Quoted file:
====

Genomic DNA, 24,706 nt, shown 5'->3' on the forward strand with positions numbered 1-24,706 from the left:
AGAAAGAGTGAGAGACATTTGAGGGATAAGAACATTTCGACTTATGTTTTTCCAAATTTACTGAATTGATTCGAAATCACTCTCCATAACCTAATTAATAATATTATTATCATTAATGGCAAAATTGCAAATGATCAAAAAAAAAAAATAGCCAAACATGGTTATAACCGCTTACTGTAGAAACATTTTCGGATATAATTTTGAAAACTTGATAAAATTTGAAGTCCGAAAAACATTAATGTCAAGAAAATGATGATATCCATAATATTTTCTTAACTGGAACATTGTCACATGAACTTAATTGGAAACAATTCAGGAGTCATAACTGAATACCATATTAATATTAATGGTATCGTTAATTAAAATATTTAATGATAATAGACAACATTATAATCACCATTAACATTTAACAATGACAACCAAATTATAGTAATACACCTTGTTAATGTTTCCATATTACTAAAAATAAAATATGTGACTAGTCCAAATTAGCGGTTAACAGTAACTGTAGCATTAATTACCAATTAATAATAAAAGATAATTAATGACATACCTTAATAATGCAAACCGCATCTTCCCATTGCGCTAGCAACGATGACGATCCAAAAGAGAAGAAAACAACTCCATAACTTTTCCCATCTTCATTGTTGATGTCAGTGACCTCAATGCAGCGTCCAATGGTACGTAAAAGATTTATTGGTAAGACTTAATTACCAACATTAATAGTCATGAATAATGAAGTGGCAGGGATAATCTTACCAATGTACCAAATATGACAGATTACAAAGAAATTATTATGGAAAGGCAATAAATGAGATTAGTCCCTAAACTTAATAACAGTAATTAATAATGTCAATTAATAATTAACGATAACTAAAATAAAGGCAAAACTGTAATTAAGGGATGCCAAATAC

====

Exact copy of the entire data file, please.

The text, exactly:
Genomic DNA, 24,706 nt, shown 5'->3' on the forward strand with positions numbered 1-24,706 from the left:
AGAAAGAGTGAGAGACATTTGAGGGATAAGAACATTTCGACTTATGTTTTTCCAAATTTACTGAATTGATTCGAAATCACTCTCCATAACCTAATTAATAATATTATTATCATTAATGGCAAAATTGCAAATGATCAAAAAAAAAAAATAGCCAAACATGGTTATAACCGCTTACTGTAGAAACATTTTCGGATATAATTTTGAAAACTTGATAAAATTTGAAGTCCGAAAAACATTAATGTCAAGAAAATGATGATATCCATAATATTTTCTTAACTGGAACATTGTCACATGAACTTAATTGGAAACAATTCAGGAGTCATAACTGAATACCATATTAATATTAATGGTATCGTTAATTAAAATATTTAATGATAATAGACAACATTATAATCACCATTAACATTTAACAATGACAACCAAATTATAGTAATACACCTTGTTAATGTTTCCATATTACTAAAAATAAAATATGTGACTAGTCCAAATTAGCGGTTAACAGTAACTGTAGCATTAATTACCAATTAATAATAAAAGATAATTAATGACATACCTTAATAATGCAAACCGCATCTTCCCATTGCGCTAGCAACGATGACGATCCAAAAGAGAAGAAAACAACTCCATAACTTTTCCCATCTTCATTGTTGATGTCAGTGACCTCAATGCAGCGTCCAATGGTACGTAAAAGATTTATTGGTAAGACTTAATTACCAACATTAATAGTCATGAATAATGAAGTGGCAGGGATAATCTTACCAATGTACCAAATATGACAGATTACAAAGAAATTATTATGGAAAGGCAATAAATGAGATTAGTCCCTAAACTTAATAACAGTAATTAATAATGTCAATTAATAATTAACGATAACTAAAATAAAGGCAAAACTGTAATTAAGGGATGCCAAATAC